Like other highly regulated lending products, such as mortgages and credit cards, student lending operates within a unique compliance and regulatory environment. With student debt on the rise and outpacing many other forms of debt, it’s no surprise that lawmakers across the country are looking for ways to ensure that borrowers are protected from unscrupulous actors.
As a result, over the past few years, states have begun a movement towards increased legislation for the oversight of student loan servicers. While the hope is to better support private student loan borrowers, this effort has also resulted in a patchwork of student loan servicing laws that must be carefully monitored by lenders and servicers.
13 And Counting
To date, 12 states and the District of Columbia have enacted laws regarding student loan servicing, and at least 10 more bills have been introduced in various states. Laws already have been passed in California, Colorado, Connecticut, District of Columbia, Illinois, Maine, Maryland, New Jersey, Nevada, New York, Rhode Island, Virginia, and Washington. States with pending legislation include Arizona, California, Massachusetts, Minnesota, Missouri, North Carolina, New Mexico, Oregon, South Carolina, and Virginia.
The most challenging part about state laws surrounding a specific activity, such as student loan servicing, is that each state has its own scope, wording, and requirements. Some, but not all, states also have regulations that help clarify the law’s day-to-day implementation of the law.
To illustrate the varying scope of laws, Virginia’s law established an Office of the Qualified Education Loan Ombudsman whereas New York recently passed the New York’s Student Loan Servicing Act of 2019. Virginia’s law focuses on education of and advocacy for student loan borrowers, while laws like New York’s places new requirements on student loan servicers in terms of licensing, reporting, and other consumer-facing practices.
Borrowers On The Move
Even if a lender’s lending activities are focused within a specific state, it’s important to remember that any and all of these state laws can affect student loans made by that lender or any lender across the country. Unlike a mortgage loan where the property cannot leave the state, student loan borrowers are not tied to the state in which they lived or studied at the time they took out the loan. Borrowers frequently move, and with them so do the state student loan servicing requirements. Navigating and tracking these state laws from development and implementation is an important task for lenders and servicers.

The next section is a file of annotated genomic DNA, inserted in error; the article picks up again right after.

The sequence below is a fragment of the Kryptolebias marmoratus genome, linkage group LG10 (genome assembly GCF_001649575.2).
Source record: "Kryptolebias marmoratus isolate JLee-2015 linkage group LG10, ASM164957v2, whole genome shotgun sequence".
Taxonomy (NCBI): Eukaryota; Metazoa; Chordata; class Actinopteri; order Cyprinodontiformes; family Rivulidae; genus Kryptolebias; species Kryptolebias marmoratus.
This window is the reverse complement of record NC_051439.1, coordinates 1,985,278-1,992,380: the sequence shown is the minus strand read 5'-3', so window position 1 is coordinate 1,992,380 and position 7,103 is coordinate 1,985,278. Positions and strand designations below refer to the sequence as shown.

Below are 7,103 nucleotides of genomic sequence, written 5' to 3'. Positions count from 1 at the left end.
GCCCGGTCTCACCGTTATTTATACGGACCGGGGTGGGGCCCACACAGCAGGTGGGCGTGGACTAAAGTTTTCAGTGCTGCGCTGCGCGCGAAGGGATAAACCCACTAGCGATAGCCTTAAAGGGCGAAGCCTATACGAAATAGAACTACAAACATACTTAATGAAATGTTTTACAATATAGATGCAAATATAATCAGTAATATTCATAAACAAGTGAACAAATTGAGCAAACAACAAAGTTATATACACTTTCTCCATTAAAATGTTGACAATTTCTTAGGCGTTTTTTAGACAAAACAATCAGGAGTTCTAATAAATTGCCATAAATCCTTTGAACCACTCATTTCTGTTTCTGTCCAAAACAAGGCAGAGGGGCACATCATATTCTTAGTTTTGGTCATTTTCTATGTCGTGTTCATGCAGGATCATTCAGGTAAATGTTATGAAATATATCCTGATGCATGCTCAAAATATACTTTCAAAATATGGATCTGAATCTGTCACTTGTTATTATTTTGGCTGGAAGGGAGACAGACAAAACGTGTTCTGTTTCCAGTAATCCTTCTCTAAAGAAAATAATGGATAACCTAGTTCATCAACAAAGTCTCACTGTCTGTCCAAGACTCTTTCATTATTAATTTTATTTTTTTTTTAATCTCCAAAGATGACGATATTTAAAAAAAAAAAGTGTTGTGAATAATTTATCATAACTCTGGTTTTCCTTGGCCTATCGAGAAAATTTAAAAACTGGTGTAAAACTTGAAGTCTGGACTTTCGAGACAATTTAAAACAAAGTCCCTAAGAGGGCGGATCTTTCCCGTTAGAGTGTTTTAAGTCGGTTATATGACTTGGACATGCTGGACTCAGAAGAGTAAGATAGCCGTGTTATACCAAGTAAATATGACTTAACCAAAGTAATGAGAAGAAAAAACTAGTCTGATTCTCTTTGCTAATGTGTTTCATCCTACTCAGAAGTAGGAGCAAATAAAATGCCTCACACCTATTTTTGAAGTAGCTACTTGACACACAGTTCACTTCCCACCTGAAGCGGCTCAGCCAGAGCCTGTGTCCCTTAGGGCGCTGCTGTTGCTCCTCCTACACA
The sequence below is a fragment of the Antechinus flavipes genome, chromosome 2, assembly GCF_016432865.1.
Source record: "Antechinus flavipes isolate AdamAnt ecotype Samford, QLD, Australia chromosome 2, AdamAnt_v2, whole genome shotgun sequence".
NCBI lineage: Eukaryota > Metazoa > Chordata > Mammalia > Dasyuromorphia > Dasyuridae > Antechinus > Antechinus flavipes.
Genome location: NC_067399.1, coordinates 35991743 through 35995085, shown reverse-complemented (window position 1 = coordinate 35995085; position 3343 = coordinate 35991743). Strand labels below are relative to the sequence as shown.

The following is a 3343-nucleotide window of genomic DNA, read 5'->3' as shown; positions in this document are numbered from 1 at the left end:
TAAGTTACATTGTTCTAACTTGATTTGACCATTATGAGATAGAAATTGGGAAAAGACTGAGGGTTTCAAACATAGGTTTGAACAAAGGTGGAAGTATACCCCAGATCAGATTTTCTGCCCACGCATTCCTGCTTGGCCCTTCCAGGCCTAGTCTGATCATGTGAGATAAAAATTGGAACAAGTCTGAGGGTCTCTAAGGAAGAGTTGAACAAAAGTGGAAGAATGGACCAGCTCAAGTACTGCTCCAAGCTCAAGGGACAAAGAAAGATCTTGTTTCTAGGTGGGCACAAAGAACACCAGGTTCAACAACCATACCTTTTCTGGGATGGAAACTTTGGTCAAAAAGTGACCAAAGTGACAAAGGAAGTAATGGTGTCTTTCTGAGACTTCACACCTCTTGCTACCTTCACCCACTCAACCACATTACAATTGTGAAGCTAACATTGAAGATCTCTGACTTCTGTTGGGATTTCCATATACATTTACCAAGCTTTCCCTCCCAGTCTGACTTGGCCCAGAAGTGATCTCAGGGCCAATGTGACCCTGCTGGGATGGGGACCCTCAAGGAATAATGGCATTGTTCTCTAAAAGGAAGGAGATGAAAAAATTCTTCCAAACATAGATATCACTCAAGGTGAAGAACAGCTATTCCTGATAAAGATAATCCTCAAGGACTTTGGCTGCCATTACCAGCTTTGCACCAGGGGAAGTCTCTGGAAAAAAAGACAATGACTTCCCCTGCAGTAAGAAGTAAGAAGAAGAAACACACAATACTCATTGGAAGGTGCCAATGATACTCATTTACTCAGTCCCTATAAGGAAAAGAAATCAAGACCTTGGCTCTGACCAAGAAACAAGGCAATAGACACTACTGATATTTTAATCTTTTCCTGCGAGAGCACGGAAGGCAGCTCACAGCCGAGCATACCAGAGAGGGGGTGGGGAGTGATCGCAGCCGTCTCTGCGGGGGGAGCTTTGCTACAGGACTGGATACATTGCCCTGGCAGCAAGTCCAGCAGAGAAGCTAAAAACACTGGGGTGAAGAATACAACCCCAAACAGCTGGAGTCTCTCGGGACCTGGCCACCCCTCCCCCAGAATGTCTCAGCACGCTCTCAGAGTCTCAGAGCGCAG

Key Takeaways For Credit Unions
For credit unions who service their own private student loan portfolio, it’s important to remember that credit unions and banks are exempt from most of the laws that have been passed. These laws specifically pertain to student loan servicers. Accordingly, since most credit unions engaged in private student lending partner with external providers for assistance with loan origination and servicing, it’s important to verify that business partners are routinely monitoring state laws and implementing the necessary processes to ensure compliance.
Renee Buckner is the Vice President of Regulatory Control and Compliance for Credit Union Student Choice. Overseeing all regulatory and compliance issues for the CUSO, Renee leads the corporate compliance program and is entrenched in student lending regulations, fair lending laws, consumer protection laws, and legislation. Renee has over 20 years of experience in student lending leadership and compliance and holds an undergraduate degree from the University of Northern Iowa, an MBA from the University of Iowa, and is a Certified Regulatory Compliance Manager (CRCM) and NAFCU Certified Compliance Officer (NCCO).